Between the covers of this compact volume lies artistic, literary, sociocultural, and curricular gold. Taking her inspiration from the poets of the Harlem Renaissance and her poetic form from a method first developed to honor Gwendolyn Brooks, Grimes offers an introduction and a homage to these strong African-American voices. After providing brief author’s notes on the Harlem Renaissance and its role in inspiring her own work, she describes and demonstrates the Golden Shovel form, wherein a poet takes the words from a line or several lines of an existing poem, places them vertically against the right margin, and crafts a new poem around them. Working with powerful yet child-friendly poems by the luminaries of the period as well as lesser-known poets such as Gwendolyn Bennett and Clara Ann Thompson, Grimes then organizes her new poems, alongside the originals, into thematic strands that remain hauntingly relevant to contemporary experience. Her riffs not only honor but also interpret the poems she has chosen, building stories and drawing thematic and intergenerational connections through the creation of narrative voices of different ages. Mothers and elders exhort and reflect while young boys and girls plead and dream, reimagining the sorrows and dreams of the legendary wordsmiths into scenarios involving superheroes, bullies, peer pressure, poverty, and prom dates that young readers will relate to. This is simply essential for both personal and classroom collections. 

In this innovative and powerful compendium, Grimes pairs original poems with classics from the Harlem Renaissance. In a brief historical note on the period, she acknowledges the significance of black artists giving voice to the experiences of black life and cites the continued relevance of the literature of the period in a society that, decades later, still struggles with racial identity and injustice. The author credits as inspiration the messages of hope, perseverance, survival, and positivity she finds in the work of poets like Countee Cullen, Georgia Douglas Johnson, and Langston Hughes, and she, too, explores these themes in her own poems. Furthermore, Grimes brilliantly uses the words of her literary predecessors to structure the book, employing the golden shovel, a form in which the words from selected lines or stanzas are borrowed, only to become the last words of each line in a new poem. The result is not only a beautiful new homage to the Harlem Renaissance but also a moving reflection on the African American experience and the resilience of the human spirit: “The past is a ladder/that can help you/keep climbing.” In addition, each pair of poems—each of Grimes’s works follows the poem that inspired it—is accompanied by a full-color illustration by a prominent African American illustration. Featured artists include Pat Cummings, E.B. Lewis, Christopher Myers, Brian Pinkney, and Javaka Steptoe, among others, and the back matter contains brief poet and illustrator biographies. VERDICT This unique and extraordinary volume is a first purchase for all middle school poetry collections.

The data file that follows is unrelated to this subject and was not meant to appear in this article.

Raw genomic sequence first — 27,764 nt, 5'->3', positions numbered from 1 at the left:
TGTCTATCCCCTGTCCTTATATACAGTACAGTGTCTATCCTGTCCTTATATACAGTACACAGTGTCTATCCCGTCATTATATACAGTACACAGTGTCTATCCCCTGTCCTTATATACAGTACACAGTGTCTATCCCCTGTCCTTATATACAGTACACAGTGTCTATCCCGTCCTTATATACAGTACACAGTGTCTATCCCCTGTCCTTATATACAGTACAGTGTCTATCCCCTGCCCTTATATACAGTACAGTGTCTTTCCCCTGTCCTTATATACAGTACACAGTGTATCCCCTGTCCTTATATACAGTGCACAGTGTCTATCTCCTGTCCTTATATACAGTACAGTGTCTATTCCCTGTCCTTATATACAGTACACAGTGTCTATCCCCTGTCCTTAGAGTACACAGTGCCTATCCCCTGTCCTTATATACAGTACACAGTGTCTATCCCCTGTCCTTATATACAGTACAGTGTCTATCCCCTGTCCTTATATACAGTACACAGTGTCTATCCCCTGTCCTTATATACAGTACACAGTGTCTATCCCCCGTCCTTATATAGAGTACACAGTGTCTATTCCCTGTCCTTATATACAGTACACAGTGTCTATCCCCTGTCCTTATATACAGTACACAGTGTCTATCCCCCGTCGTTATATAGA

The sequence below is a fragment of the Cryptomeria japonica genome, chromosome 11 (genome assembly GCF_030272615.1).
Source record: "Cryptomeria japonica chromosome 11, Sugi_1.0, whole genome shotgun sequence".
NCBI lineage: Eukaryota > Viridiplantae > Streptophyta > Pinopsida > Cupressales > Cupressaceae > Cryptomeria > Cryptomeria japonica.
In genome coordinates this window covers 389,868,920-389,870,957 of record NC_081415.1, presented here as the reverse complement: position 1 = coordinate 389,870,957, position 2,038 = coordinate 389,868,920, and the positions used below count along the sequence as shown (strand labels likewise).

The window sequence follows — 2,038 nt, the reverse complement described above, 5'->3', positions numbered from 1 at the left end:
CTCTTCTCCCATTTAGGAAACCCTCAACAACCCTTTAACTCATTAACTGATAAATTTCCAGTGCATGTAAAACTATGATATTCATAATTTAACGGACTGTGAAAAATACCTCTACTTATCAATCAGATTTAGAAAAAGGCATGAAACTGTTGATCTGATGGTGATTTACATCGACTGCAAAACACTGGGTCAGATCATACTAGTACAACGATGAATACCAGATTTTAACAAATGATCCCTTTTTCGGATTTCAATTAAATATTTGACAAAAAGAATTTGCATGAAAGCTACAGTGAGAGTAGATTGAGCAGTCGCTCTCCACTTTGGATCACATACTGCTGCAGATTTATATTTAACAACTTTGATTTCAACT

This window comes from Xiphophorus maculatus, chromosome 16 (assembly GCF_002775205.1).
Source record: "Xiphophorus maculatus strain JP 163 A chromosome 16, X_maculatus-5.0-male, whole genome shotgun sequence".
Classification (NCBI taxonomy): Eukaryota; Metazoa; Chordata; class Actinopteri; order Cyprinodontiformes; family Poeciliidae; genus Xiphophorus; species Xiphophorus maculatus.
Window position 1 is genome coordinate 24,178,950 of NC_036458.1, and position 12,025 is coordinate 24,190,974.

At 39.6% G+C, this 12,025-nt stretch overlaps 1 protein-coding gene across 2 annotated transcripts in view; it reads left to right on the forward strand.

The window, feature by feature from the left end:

“Can I really find/fuel for the future/in the past?” asks Grimes (Words with Wings) in the opening poem of this slim, rich volume. Her answer is a graceful and resounding yes. Using the Golden Shovel poetic form, which borrows words from another poem and uses them at the end of each line in a new piece, Grimes both includes and responds to works from poets of the Harlem Renaissance, including Gwendolyn Bennett, Countee Cullen, and Langston Hughes. Thus, a line from Georgia Douglas Johnson’s “Calling Dreams” (“The right to make my dreams come true”) provides “anchor words” (highlighted in bold) for Grimes’s “The Sculptor,” which emphasizes seizing what one desires (“Dreams do not come./They are carved, muscled into something solid, something true”). Through a chorus of contemporary voices—including proud parents, striving children, and weary but determined elders—Grimes powerfully transposes the original poems’ themes of racial bias, hidden inner selves, beauty, and pride into the here and now. Interspersed artwork from African-American artists, including R. Gregory Christie, Brian Pinkney, and Elizabeth Zunon, and brief biographies of each poet flesh out a remarkable dialogue between past and present.